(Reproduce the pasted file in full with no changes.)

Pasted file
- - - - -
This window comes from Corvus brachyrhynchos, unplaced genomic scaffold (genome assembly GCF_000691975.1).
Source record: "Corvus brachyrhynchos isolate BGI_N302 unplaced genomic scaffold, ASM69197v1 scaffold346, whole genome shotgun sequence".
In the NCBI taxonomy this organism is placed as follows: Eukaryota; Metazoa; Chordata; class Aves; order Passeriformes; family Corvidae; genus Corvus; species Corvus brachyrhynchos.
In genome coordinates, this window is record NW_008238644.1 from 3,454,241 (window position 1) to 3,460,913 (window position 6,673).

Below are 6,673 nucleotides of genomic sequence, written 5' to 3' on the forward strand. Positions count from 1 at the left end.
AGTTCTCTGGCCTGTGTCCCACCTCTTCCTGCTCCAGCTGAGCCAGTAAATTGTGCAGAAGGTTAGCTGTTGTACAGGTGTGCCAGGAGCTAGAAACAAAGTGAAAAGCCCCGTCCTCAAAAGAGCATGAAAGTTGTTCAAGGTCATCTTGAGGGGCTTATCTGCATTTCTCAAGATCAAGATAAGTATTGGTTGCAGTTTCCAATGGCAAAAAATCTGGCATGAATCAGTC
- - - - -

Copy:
This window comes from Corvus brachyrhynchos, unplaced genomic scaffold (genome assembly GCF_000691975.1).
Source record: "Corvus brachyrhynchos isolate BGI_N302 unplaced genomic scaffold, ASM69197v1 scaffold346, whole genome shotgun sequence".
In the NCBI taxonomy this organism is placed as follows: Eukaryota; Metazoa; Chordata; class Aves; order Passeriformes; family Corvidae; genus Corvus; species Corvus brachyrhynchos.
In genome coordinates, this window is record NW_008238644.1 from 3,454,241 (window position 1) to 3,460,913 (window position 6,673).

Below are 6,673 nucleotides of genomic sequence, written 5' to 3' on the forward strand. Positions count from 1 at the left end.
AGTTCTCTGGCCTGTGTCCCACCTCTTCCTGCTCCAGCTGAGCCAGTAAATTGTGCAGAAGGTTAGCTGTTGTACAGGTGTGCCAGGAGCTAGAAACAAAGTGAAAAGCCCCGTCCTCAAAAGAGCATGAAAGTTGTTCAAGGTCATCTTGAGGGGCTTATCTGCATTTCTCAAGATCAAGATAAGTATTGGTTGCAGTTTCCAATGGCAAAAAATCTGGCATGAATCAGTC